Posts Tagged ‘king’

King Faisal ibn Abdul Azeez

October 13, 2012

Taken from the Saudi government website:

http://www.info.gov.sa/portals/kingdom/kingdomkings.html

 

King Faisal was the third King of Saudi Arabia, reigning from 1964 to 1975.

In 1925, Faisal, in command of his father’s arms, won a decisive victory in the Hijaz. Faisal became viceroy of the Hijaz, thus extending King Abdul Aziz’s remit to the west of the peninsula.

Following the formation of the Kingdom of Saudi Arabia, Faisal was appointed Minister of Foreign Affairs in 1932. Faisal served as Prime Minister under King Saud.

In 1964, Faisal was named regent and, a few months later in the same year, became king. Although a great respecter of tradition, King Faisal proved to be a far-sighted innovator [not in the religious sense of the word]. In the course of his reign, Faisal initiated a number of major economic and social development plans. Under Faisal, the industrial development of the Kingdom began in earnest. In foreign policy, King Faisal showed a resolute commitment to the essential interests of the Arab and Islamic world.

King Fahd ibn Abdul Azeez

October 13, 2012

Bio taken from the Saudi government website:

http://www.info.gov.sa/portals/kingdom/kingdomkings.html

 

King Fahd, Custodian of the Two Holy Mosques, was the fifth King of Saudi Arabia.

 

King Fahd has brought to his high office a wide range of experience in a number of key posts.

He was appointed the first Saudi Arabian Minister of Education in 1953. He served at that Ministry for five years, laying the foundations for the Kingdom’s ambitious and successful educational program. He became Minister of the Interior in 1962, holding this key position for thirteen years – in the course of which he ensured the Ministry could discharge all its functions as efficiently as any such organization in the world. In 1975, when he became Crown Prince, he had, with consummate grasp of the complexities of the task, undertaken the supervision of both the planning and the implementation of the Kingdom’s second and subsequent five year plans.

It has been, however, in the field of international diplomacy, that Fahd bin Abdul Aziz as king has made his greatest contribution. Working tirelessly, he has brought to bear on the intractable problems of the region his own remarkable subtlety of mind combined with great tenacity of purpose to find, whenever possible, peaceful solutions, based on justice. In the pursuit of this goal, he was always ready to deploy the status and the resources of the Kingdom.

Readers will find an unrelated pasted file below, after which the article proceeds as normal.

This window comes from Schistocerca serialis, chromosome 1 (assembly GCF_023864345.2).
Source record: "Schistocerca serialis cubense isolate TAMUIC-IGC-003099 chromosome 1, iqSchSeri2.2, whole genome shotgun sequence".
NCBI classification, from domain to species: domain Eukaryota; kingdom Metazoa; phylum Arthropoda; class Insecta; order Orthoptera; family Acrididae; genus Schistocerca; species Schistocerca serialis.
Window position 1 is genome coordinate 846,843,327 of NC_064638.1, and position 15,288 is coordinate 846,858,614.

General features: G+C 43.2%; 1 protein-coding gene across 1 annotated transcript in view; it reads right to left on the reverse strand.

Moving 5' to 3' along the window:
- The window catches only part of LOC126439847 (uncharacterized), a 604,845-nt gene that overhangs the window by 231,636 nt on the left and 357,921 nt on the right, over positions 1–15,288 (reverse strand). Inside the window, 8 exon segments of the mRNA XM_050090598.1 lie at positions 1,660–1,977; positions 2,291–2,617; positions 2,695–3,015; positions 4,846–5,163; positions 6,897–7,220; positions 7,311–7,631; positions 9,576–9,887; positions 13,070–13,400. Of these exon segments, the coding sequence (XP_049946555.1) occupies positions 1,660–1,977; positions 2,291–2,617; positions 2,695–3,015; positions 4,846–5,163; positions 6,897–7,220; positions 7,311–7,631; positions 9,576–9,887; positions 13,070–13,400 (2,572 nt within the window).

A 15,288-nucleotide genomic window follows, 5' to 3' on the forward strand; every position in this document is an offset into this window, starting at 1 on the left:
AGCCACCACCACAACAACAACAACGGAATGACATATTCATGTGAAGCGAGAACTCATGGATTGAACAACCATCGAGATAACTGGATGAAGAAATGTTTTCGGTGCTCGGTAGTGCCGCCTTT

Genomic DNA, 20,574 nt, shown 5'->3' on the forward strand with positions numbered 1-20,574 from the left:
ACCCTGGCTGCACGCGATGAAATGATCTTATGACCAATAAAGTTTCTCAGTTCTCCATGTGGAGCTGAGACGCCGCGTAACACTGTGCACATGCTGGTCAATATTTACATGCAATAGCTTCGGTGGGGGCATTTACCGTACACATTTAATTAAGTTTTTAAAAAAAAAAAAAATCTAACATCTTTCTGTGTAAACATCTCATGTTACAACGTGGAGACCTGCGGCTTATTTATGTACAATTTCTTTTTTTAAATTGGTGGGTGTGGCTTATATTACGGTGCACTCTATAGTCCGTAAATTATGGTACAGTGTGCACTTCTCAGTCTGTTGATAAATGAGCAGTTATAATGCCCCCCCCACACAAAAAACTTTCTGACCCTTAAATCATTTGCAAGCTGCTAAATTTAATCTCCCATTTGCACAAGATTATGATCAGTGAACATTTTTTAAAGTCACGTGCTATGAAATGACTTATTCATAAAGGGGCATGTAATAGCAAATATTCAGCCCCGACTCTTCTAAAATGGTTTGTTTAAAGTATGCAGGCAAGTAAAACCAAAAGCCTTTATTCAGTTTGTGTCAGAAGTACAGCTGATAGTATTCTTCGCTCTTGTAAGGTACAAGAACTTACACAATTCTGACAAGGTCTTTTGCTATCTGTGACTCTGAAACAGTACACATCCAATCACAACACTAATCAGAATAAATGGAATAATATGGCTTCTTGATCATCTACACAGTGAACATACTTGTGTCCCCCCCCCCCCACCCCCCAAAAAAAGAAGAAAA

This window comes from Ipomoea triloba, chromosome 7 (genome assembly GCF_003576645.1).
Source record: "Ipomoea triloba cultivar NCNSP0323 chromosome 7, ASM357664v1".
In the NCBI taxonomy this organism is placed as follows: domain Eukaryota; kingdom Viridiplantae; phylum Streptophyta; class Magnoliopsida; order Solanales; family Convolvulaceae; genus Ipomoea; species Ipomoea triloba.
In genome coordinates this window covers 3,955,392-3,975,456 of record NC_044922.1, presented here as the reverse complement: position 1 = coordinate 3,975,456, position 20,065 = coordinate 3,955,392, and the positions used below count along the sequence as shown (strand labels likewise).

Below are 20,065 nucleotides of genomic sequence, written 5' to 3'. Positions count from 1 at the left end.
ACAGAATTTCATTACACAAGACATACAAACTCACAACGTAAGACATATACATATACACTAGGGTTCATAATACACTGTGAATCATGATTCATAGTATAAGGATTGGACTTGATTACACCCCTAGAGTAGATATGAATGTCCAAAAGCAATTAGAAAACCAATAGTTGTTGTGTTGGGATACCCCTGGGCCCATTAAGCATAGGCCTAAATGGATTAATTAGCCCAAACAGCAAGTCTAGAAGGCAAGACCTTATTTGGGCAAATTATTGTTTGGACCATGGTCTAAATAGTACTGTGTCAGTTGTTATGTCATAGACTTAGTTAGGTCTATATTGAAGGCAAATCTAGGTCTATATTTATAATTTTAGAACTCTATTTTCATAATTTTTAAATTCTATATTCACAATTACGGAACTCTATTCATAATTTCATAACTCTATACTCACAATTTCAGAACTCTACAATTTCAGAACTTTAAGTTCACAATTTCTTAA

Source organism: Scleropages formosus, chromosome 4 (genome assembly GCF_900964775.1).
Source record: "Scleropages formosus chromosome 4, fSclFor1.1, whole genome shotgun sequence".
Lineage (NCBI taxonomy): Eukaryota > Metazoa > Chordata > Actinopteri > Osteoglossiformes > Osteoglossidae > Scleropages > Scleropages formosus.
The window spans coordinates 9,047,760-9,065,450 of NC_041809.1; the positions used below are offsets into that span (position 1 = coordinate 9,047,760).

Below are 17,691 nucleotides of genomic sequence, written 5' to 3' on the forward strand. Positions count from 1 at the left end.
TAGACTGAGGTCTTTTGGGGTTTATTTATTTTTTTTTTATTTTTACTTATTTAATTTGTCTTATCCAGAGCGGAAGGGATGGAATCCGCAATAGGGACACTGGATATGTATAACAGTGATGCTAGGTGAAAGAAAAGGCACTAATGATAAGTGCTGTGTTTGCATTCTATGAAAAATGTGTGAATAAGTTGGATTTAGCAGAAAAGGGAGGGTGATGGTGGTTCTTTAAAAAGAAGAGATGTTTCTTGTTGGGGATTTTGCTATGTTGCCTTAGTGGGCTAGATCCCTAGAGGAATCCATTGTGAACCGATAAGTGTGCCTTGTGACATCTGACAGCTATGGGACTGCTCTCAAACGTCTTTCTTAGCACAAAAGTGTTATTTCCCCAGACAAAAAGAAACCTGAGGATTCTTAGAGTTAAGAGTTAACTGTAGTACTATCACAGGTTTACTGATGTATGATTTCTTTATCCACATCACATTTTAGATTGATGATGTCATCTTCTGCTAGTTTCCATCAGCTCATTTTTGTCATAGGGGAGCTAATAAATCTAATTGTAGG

King Fahd died on 1st August, 2005. He was succeeded by Crown Prince Abdullah.

King Malik Abdul Azeez ibn Sa’ud

August 20, 2012

Taken from:

http://www.salafitalk.net/st/viewmessages.cfm?Forum=6&Topic=525

 

 

I will be posting, insha Allaah, some articles on the life of the first King of of the Kingdom Of Saudi Arabia, Abdul-‘Azeez Ibn Saud, rahimahullaah, through the eyes of one who accompanied him for 12 years, from 1926 to 1938 (CE).


The author, Muhammad Almana* was in the court of king and knew many details pertaining to the life of Malik Abdul-‘Azeez ibn Saud (the father of the present king, Fahad Ibn ‘Abdul-Azeez Ibn Saud). This eye-witness account (from his book ‘Arabia United, A Portrait Of Ibn Saud’) should make the reader know the reality of Malik Abdul-Azeez Ibn Saud, the founder of the modern state of Saudi Arabia and the conditions that were prevelant at the time which caused matters to turn out as they did in the region.


The author writes concerning Malik Abdul-‘Azeez, rahimahullaah:
“From the earliest days of his life until its very end, he remained a stauch and devout Muslim, following scrupulously the dictates of the Qur’aan in its every detail. His education in exile in Kuwait was necessarily limited, but this did not prevent him from mastering the Qur’aan and other religious works to a degree that often astounded the ‘ulemah of his own country. One of the injunctions of the Qur’aan is that the faithful should read it as often as possible, and His Majesty (i.e. Malik Abdul-Azeez) always managed to set aside half an hour a day in his crowded schedule to read the Qur’aan and other religious works, particularly those which listed all the many names by which Allaah is known. His majesty seldom had a conversation without quoting a verse from the Qur’aan, upon which he drew a bottomless source of wisdom and inspiration. He was adept at interpreting and explaining the verses in a manner which kept his audience spellbound and enthralled with his insight.


Religion gave a purpose to the King’s life in that the more he expanded and consolidated his Kingdom, the greater was his service to Islaam, which was thus strengthened by his actions. His religious conviction gave him strength in many different ways, yet, however powerful he grew, there was never any danger of his becoming complacent or conceited. The “Wahhaabee”** muslims did not believe in glorifying individuals, and the king knew that as a man he was merely doing his best; everything he achieved was through the will of Allaah alone…”


* The author is writing for an English-speaking Western reader, so his terminologies reflect his target readership. If have adapted where necessary.


** The usage of the term ‘Wahhaabee’ is often used by the opponents of the Salafi da’wah to belittle and discredit those who follow the way of the Prophet, salallaahu alaihi wasallam, and his Companions. However, the author here uses the term for the consumption of a Western reader who has been made acquainted to usage of the term through orientalist literature. So it becomes clear, that he does not intend belittlement, though it would have been better not to use the term at all. The reason for the usage of term by the author is to indicate that these people were from those who benefited from the teachings of the great Scholar, Imaam, Mujadid, Muhawid, Shaykhul-Islaam Muhammad Ibn Abdil-Wahhaab, rahimahullaah